Recommend and remind with increasing accuracy and usefulness

Share public products with broad audiences

3. End of Truth. It was not just a disregard for facts that was so disturbing about 2016, it was the intentional and viral campaigns of misinformation that made the year a disturbing turning point. The hope was that platforms would be a marketplace of ideasaround inarguable facts, but in 2016 social media disintegrated into opinion gullies with flash floods of made up stuff. This year may unfortunately mark the end of truth.

Our civic infrastructure can’t keep up with all of this change. As a result, trust in public institutions is at an all-time low. It suggests that we must double down on digital literacy and civic education.

4. End of Context. Despite a flood of information, it is apparent that modern media has crippled our capacity for making relative judgments. Despite a few widely covered western media stories, most of the 15,000 deaths by terrorism in 2016 occurred in the middle east, north Africa and Afghanistan.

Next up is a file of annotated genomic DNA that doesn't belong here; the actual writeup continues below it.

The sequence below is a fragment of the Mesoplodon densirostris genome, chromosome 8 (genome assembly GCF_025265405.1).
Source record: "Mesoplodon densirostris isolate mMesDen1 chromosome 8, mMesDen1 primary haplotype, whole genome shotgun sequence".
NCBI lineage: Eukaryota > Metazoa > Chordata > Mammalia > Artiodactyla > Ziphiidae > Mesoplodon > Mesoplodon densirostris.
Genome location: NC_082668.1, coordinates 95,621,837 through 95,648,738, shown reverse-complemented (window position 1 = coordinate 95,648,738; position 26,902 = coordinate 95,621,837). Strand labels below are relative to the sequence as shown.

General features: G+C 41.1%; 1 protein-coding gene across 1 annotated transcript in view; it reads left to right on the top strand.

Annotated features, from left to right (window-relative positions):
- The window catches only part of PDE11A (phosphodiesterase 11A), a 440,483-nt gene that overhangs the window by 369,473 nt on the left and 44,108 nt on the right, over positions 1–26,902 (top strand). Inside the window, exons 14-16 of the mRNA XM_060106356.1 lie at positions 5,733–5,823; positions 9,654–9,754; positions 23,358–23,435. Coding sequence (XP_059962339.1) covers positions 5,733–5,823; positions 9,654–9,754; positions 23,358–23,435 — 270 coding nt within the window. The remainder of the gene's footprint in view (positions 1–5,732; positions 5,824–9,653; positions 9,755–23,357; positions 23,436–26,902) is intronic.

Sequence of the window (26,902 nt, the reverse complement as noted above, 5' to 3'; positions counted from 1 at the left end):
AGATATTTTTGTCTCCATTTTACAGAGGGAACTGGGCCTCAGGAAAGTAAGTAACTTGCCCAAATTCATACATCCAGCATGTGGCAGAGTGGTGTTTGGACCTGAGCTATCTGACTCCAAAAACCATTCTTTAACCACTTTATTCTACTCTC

It turns out sugarkills about 1,000 times as many people worldwide as terrorists. Sugar is a major culprit in diseases such as obesity, diabetes and dementia—and it’s in almost everything we consume.

In the U.S., gun deaths are 1000 times worse than terrorists attacks.

In education, context matters more than ever. We continue to observe (take Paul Tough’s new book as an example) that, despite advances in blended environments, learning continue to observe the primacy of face to face interaction. For most, growth is activated by relationship and learning happens in community. Platforms can make face to face time more productive and can provide engagement in the gap between in person experiences--but for most, learning is all about relationships.

5. Rise of Smart Machines. During 2016, artificial intelligence (AI) showed up in every facet of life including agriculture, retail, manufacturing, transportation, wellness and healthcare, and defense. AI is likely to eat some jobs (although there is big disagreement on the timing and extent) and augment other roles.

The rise of machine intelligence will have a significant impact on the lives and livelihoods of all young people-that’s why we’ve been encouraging teachers and parents to #AskAboutAI. Young people are likely to face an order of magnitude more change than we did; they deserve preparation for novelty and complexity. They would also benefit from role models making a difference combiningCause + Code.